Runners on first and third: No shift with less than two outs, full shift with two outs.


Runners on second and third: No shift.


Bases loaded: No shift


To turn this into a table, then. 

Split SHIFT BAbip
FULL 0.310
-2- FULL 0.333
3 FULL 0.333
12- NONE 0.346
1-3 NONE/FULL 0.337
-23 NONE 0.438
123 NONE 0.306

Our sample sizes aren't what we would like them to be at this point—some splits as low as 80 balls in play—so we won't conclude anything. But we can tease Howard's splits out a bit further and divide these generally into three categories: Nobody on base (shift), runners on base (no shift), and runners on base (shift). And here's how that goes: 

Nobody on base (shift): .310 BABIP
Runners on base (shift): .324 BABIP
Runners on base (no shift): .342 BABIP

So if these numbers mean anything, or if they suggest anything, without concluding anything, then they suggest that Howard benefits from "clutch" situations when the defense can't shift. But that, even when there is no shift, he gets more hits with runners on. Fascinating! Or just one of those things!

What's important is that Howard is still doing it. In the middle of a terrible year, in which he has become a very poor hitter, he is still doing the thing that got him paid in the first place. So there are three possibilities here.

1. Ryan Howard is "clutch," by which we mean he somehow manages to be a better baseball player when there are runners to drive in. 
2. Ryan Howard is particularly difficult to defend when runners are on base, which is just as useful as the first possibility, if less mystical. 
3. Ryan Howard is a statistical outlier who flipped heads a whole bunch of times in a row.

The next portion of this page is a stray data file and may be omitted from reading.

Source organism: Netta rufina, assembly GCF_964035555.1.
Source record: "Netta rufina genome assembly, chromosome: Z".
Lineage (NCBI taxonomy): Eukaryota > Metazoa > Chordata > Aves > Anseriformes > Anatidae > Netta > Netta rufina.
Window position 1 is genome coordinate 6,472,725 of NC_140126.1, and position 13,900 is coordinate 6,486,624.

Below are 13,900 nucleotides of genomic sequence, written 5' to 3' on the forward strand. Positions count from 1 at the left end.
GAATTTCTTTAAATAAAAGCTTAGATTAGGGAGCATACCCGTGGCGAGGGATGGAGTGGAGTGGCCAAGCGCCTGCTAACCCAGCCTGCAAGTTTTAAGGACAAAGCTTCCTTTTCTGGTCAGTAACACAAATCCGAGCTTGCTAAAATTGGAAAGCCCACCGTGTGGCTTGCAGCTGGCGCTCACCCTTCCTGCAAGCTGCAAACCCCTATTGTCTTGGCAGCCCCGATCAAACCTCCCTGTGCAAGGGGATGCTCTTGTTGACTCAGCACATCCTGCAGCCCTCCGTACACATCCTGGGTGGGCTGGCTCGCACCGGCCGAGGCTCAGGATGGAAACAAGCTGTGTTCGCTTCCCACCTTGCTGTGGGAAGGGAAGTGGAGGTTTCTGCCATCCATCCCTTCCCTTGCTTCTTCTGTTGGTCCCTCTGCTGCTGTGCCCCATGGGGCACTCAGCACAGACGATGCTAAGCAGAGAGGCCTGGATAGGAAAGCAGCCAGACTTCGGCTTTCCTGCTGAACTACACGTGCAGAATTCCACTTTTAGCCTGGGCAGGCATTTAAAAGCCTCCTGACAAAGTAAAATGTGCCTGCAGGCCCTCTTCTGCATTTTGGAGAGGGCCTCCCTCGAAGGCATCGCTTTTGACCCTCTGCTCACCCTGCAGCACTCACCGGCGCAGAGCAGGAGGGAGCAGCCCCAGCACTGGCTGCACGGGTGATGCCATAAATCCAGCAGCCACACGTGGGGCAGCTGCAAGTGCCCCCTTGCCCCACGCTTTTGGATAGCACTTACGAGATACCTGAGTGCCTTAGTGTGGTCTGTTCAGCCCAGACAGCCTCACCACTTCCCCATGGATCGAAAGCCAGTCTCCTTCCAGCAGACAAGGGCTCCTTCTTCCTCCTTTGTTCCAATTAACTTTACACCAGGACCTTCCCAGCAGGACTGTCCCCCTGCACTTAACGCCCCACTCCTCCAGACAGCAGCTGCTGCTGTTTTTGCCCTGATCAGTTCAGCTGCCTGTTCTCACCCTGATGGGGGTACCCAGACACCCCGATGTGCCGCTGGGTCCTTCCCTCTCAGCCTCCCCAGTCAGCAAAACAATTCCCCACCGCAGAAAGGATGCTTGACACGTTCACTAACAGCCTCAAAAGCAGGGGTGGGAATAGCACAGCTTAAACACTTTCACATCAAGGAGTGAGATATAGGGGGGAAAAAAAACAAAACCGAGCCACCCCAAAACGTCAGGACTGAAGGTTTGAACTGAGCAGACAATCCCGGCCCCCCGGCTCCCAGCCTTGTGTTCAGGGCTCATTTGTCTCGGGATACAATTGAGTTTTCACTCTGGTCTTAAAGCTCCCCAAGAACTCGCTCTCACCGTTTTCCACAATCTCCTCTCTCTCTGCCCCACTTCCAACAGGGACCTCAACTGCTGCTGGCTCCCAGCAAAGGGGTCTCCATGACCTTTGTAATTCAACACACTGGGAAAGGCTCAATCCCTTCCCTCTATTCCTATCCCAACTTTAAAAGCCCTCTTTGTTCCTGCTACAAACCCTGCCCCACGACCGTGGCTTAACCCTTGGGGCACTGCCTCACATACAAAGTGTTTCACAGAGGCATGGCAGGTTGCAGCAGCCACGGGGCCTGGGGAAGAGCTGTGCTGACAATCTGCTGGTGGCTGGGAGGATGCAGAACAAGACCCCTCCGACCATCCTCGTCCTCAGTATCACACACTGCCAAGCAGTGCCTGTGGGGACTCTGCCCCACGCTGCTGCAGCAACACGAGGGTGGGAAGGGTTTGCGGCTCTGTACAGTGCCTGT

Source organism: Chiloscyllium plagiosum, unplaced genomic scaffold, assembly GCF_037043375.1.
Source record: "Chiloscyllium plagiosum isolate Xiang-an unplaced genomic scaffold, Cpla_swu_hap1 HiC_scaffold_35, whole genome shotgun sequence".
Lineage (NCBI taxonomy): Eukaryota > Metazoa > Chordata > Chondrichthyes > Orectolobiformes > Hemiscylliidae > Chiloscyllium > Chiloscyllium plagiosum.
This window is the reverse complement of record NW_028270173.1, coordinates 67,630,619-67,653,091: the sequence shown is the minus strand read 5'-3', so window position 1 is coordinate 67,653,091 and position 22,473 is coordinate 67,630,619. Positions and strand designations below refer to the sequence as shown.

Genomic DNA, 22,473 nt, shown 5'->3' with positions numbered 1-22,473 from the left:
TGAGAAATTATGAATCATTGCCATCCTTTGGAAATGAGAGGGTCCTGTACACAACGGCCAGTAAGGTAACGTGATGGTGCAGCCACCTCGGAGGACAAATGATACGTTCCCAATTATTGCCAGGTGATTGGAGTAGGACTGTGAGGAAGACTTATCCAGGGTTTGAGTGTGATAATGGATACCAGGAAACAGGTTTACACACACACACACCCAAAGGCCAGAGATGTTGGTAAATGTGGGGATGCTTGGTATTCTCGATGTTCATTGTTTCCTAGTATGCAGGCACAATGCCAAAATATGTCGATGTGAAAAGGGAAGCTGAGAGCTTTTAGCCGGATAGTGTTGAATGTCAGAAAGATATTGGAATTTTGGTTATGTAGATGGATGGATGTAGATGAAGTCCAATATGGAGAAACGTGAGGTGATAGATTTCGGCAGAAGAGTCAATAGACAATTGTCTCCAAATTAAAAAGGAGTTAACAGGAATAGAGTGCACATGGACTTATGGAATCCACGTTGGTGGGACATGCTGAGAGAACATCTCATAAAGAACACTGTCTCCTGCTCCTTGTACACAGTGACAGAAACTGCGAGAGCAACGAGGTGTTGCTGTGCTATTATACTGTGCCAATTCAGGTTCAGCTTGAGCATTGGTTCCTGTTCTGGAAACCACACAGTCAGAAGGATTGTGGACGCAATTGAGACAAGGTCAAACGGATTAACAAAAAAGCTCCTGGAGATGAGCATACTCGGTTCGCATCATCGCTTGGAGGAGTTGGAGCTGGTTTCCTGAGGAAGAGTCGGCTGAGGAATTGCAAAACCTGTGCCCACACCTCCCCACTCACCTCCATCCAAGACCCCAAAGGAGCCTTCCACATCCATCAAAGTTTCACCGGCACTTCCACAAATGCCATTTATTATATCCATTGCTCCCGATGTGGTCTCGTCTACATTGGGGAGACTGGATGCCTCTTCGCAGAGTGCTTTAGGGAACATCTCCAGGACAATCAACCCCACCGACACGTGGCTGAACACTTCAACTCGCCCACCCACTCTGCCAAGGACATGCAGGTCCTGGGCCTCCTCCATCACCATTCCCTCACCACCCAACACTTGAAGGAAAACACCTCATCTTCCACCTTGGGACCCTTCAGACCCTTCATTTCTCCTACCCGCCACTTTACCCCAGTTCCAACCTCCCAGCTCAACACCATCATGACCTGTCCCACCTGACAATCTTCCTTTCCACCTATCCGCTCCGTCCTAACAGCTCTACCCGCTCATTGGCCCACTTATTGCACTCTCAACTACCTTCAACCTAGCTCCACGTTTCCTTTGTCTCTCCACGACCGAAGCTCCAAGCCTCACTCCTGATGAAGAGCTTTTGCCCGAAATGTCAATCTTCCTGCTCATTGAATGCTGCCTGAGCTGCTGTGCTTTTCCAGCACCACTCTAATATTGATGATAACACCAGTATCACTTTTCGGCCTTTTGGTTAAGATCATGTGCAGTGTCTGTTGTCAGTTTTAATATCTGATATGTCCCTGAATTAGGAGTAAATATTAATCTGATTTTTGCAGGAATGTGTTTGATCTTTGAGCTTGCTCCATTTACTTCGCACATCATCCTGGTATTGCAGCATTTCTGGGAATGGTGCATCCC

If it's the first one, Ryan Howard gets to laugh at us all, or at least at me. If it's the second one, shoot, I'm fine with Ryan Howard laughing at us all, or at least at me. And if it's the third. Well, if it's the third, we'll probably never convince anybody otherwise at this point. Because he's still doing it, and it looks like he'll probably run down the clock before the math can catch up with him. Ryan Howard may not be great. He may even be bad. He may get booed for the final four years of his contract. But Ryan Howard will never have to give back those RBIs. 

*Shifting tendencies vary from team to team, and sometimes even from game to game, or even pitch to pitch. So this piece is, given the scope of our inquiry, assuming only general tendencies based on observation of about 10 games. 

Thanks to Bradley Ankrom for research assistance.

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It seems to say that the shift works.
Tell me more of this BP idol.
You could click on the link provided.
I detect in this article the beginnings of a shift away from BP's long-standing antipathy toward RBIs as a stat, and in my opinion, that shift is long overdue. RBIs have long been dismissed condescendingly here with the observation that driving in runs isn't a skill. Maybe it isn't; for the majority of players, clearly it isn't. However, it is still a good thing to do, and big RBI totals may serve as a marker that the player amassing them needs to be looked at more carefully. Usually that careful look will find that the totals are either a statistical outlier or the result of an unusually large number of opportunities. Sometimes it doesn't, though.

The problem with out-and-out dismissal of RBIs as significant is that it deters the deeper looks at the exceptional cases, like what you're doing here. There's a lesson to be learned from this. Thanks for swimming against the tide.
I haven't heard too much poo-pooing of RBI divided by RBI opportunities, though. The argument against RBI is that they are team dependent, but dividing them by opportunities removes a large part of the dependency.
Great article. Your explanation of the situational use of shifts against a left handed hitter makes sense of something I never really understood before.

Obviously I don't have the sample sizes for the batting average splits you cite but Ryan Howard only has about 4666 career plate appearances. Once you break that out into a 2 or 3 way split the standard error for a difference between the split batting averages might be 20 points or more. Howard is one player out of thousands and his "skill" probably isn't even two standard errors from no skill at all. Statistically, this isn't even enough of an outlier to bother taking notice. Still, a great article well worth the read.